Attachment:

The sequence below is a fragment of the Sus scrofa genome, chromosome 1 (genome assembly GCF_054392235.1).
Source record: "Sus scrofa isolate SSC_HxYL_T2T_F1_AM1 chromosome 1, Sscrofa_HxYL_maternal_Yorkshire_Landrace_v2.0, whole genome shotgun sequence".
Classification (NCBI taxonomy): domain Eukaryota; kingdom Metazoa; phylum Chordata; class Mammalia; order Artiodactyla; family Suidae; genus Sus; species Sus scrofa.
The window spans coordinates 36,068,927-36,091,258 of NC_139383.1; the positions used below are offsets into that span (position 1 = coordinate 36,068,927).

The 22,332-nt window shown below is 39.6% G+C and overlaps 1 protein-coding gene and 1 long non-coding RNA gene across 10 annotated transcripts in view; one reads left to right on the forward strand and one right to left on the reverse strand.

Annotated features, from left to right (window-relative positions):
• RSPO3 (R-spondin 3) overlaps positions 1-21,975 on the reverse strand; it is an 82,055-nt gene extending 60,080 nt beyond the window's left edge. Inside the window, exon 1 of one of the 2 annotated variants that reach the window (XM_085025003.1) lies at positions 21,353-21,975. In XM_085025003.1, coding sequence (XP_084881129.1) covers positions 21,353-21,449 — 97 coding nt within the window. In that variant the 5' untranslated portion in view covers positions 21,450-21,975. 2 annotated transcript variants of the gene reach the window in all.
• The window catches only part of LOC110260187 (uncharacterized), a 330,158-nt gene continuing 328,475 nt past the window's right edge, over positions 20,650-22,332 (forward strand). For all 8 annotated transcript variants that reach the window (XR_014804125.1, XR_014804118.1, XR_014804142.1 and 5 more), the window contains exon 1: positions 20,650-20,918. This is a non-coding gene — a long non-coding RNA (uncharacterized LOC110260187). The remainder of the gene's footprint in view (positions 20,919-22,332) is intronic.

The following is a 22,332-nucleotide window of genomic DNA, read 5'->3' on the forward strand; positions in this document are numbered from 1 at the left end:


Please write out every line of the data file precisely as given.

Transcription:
The sequence below is a fragment of the Sus scrofa genome, chromosome 1 (genome assembly GCF_054392235.1).
Source record: "Sus scrofa isolate SSC_HxYL_T2T_F1_AM1 chromosome 1, Sscrofa_HxYL_maternal_Yorkshire_Landrace_v2.0, whole genome shotgun sequence".
Classification (NCBI taxonomy): domain Eukaryota; kingdom Metazoa; phylum Chordata; class Mammalia; order Artiodactyla; family Suidae; genus Sus; species Sus scrofa.
The window spans coordinates 36,068,927-36,091,258 of NC_139383.1; the positions used below are offsets into that span (position 1 = coordinate 36,068,927).

The 22,332-nt window shown below is 39.6% G+C and overlaps 1 protein-coding gene and 1 long non-coding RNA gene across 10 annotated transcripts in view; one reads left to right on the forward strand and one right to left on the reverse strand.

Annotated features, from left to right (window-relative positions):
• RSPO3 (R-spondin 3) overlaps positions 1-21,975 on the reverse strand; it is an 82,055-nt gene extending 60,080 nt beyond the window's left edge. Inside the window, exon 1 of one of the 2 annotated variants that reach the window (XM_085025003.1) lies at positions 21,353-21,975. In XM_085025003.1, coding sequence (XP_084881129.1) covers positions 21,353-21,449 — 97 coding nt within the window. In that variant the 5' untranslated portion in view covers positions 21,450-21,975. 2 annotated transcript variants of the gene reach the window in all.
• The window catches only part of LOC110260187 (uncharacterized), a 330,158-nt gene continuing 328,475 nt past the window's right edge, over positions 20,650-22,332 (forward strand). For all 8 annotated transcript variants that reach the window (XR_014804125.1, XR_014804118.1, XR_014804142.1 and 5 more), the window contains exon 1: positions 20,650-20,918. This is a non-coding gene — a long non-coding RNA (uncharacterized LOC110260187). The remainder of the gene's footprint in view (positions 20,919-22,332) is intronic.

The following is a 22,332-nucleotide window of genomic DNA, read 5'->3' on the forward strand; positions in this document are numbered from 1 at the left end: